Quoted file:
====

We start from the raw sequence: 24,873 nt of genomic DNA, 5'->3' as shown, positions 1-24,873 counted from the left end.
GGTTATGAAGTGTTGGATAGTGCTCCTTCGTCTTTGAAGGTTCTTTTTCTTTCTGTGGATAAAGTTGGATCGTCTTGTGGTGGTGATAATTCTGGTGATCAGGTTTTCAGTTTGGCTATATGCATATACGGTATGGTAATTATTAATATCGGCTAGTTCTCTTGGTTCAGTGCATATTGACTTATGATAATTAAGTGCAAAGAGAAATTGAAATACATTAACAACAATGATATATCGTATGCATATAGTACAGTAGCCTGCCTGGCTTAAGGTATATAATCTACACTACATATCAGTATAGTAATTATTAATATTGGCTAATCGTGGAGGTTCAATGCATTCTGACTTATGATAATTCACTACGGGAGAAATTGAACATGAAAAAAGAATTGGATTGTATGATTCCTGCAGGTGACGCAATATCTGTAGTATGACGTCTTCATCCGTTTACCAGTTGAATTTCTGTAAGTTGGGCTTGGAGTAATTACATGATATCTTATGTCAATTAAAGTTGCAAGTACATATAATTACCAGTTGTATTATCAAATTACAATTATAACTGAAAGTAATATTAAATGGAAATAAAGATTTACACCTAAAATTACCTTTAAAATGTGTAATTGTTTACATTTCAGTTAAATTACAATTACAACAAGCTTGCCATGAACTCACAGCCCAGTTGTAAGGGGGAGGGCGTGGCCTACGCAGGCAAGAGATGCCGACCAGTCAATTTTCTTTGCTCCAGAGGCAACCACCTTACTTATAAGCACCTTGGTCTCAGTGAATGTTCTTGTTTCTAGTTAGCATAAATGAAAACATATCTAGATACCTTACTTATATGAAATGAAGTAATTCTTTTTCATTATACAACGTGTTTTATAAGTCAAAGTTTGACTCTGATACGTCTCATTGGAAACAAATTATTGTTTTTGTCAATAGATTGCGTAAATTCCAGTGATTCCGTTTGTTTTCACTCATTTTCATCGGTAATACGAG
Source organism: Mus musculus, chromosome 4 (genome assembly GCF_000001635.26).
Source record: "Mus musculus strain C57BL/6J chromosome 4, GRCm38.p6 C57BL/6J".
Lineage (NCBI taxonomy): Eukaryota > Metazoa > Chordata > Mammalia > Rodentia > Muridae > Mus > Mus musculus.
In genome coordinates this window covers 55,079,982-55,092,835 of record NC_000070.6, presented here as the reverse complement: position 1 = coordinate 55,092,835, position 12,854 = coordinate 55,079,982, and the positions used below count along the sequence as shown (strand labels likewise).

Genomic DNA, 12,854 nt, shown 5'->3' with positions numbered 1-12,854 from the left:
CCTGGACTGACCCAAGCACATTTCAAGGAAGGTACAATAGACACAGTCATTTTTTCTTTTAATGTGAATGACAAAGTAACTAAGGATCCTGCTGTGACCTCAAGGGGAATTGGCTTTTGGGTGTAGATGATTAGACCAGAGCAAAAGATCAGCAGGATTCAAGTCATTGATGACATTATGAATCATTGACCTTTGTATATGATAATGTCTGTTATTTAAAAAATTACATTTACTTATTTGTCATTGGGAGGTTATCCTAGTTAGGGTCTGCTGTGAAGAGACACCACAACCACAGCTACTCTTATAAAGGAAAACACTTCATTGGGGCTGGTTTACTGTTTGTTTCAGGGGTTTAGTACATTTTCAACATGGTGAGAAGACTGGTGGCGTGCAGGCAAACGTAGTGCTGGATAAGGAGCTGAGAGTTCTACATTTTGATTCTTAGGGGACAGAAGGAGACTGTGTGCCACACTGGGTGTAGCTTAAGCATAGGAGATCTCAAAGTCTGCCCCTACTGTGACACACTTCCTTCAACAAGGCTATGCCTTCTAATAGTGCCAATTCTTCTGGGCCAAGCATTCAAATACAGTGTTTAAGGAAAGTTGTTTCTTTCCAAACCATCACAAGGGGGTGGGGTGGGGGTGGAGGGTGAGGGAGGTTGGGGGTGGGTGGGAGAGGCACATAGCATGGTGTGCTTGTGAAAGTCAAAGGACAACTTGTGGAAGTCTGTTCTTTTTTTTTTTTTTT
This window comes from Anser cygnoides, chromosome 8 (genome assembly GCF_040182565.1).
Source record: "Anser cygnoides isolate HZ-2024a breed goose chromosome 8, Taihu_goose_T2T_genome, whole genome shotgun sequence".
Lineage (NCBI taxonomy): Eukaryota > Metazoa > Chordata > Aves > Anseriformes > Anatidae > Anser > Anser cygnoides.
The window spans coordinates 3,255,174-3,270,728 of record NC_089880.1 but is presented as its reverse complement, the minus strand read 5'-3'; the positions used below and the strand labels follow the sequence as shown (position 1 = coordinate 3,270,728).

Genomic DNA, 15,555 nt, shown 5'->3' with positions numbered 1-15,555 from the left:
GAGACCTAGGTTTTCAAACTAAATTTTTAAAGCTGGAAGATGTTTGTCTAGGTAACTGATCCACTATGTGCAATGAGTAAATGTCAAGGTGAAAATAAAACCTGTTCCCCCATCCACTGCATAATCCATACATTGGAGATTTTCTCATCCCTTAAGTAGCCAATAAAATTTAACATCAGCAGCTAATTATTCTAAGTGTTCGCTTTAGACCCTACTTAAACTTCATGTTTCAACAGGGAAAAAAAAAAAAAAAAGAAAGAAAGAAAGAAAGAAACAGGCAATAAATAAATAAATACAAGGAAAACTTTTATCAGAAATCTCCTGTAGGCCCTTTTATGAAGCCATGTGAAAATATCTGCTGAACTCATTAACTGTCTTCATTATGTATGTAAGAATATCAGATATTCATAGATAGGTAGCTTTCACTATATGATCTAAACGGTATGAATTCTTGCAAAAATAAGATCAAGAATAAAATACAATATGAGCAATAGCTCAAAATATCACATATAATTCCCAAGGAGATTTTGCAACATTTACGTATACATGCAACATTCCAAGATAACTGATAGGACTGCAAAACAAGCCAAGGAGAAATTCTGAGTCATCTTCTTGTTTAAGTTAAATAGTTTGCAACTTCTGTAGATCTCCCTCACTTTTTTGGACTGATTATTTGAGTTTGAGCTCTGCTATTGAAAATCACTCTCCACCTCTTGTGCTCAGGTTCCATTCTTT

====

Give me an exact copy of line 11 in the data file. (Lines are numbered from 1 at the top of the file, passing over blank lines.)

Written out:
Lineage (NCBI taxonomy): Eukaryota > Metazoa > Chordata > Aves > Anseriformes > Anatidae > Anser > Anser cygnoides.